W Zimba, JA Menon, K Thankian SOC Mwaba
Research on child sexual abuse (CSA) suggests that support and protection from the caregiver provide the child an effective platform for quick recovery and improvement in mental health and social functioning. Nonetheless, not all caregivers are supportive of survivors; recent research findings, instead, show that incidents of CSA have debilitating psychological impact on survivors’ caregivers which impair their functioning. This study explored whether a systematic link exists between an incident of CSA and psychological changes in caregivers, thereby justifying their psychological care. The objectives of the study were to 1) explore if a relationship exists between an incident of CSA and changes in mental health of primary caregivers of abused children and 2) identify symptoms of the psychological impact of CSA on primary caregivers of abused children.
Participants in the study were 34 caregivers of CSA survivors from at Victim Support Unit (VSU), Young Women’s Christians Association (YWCA) and/or University Teaching Hospital (UTH), Lusaka. Perceived Stress Scale (PSS) and a semi-structured interview schedule were used for data collection. Overall PSS scores indicated that an incident of CSA results in a debilitating psychological impact on caregivers of the survivors, there were. Significant difference in the levels of perceived stress experienced by maternal caregivers (Mean rank = 19.38, n = 29) and paternal ones (Mean rank = 6.60, n = 5): z = - 2.66, p < .01).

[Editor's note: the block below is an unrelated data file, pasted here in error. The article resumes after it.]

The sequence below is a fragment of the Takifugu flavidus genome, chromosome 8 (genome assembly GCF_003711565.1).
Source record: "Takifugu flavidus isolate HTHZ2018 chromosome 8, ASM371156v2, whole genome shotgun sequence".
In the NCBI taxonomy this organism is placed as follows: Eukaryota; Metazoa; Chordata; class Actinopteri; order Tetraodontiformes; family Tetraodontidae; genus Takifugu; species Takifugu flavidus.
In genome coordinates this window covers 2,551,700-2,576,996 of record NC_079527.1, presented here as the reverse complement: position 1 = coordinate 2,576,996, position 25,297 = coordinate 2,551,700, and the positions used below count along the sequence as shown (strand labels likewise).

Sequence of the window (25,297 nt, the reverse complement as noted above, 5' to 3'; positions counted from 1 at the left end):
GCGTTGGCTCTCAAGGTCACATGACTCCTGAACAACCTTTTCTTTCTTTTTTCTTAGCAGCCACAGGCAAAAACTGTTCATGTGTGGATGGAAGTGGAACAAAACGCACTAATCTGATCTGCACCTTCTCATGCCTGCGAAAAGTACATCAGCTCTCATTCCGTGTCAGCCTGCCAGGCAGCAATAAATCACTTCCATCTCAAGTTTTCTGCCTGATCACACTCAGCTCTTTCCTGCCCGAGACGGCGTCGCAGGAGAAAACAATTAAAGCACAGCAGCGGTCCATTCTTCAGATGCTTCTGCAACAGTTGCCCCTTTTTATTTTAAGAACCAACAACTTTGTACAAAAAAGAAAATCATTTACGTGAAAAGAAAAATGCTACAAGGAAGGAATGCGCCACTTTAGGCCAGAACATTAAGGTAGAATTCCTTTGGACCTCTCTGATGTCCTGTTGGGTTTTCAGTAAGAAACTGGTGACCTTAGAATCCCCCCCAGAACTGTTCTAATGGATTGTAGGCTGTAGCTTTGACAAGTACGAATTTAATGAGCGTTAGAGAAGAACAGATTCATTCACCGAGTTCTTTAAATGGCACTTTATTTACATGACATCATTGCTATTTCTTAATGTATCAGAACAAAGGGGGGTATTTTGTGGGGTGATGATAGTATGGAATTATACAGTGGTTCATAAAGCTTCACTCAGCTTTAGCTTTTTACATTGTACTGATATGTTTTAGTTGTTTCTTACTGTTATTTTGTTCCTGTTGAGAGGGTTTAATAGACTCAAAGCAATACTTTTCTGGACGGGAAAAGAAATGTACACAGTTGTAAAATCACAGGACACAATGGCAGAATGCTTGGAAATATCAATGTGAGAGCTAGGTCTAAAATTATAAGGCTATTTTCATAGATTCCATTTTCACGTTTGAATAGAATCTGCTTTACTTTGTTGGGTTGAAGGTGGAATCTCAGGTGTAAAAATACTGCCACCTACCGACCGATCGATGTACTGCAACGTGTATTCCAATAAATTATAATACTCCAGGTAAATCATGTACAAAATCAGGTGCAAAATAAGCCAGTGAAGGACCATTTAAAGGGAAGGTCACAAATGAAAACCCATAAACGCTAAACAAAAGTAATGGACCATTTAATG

Symptoms of psychological distress experienced by caregivers after an incident of CSA included anxiety, fear, depression, anger, insomnia, and functional impairment. About half the care givers in the study (n= 19, 55.88%) showed support and protection for their children; others (n = 15, 44.12%) were hostile toward and blamed their children for the abuse.The caregivers therefore may need psychological services to improve their mental health and provide support to their children.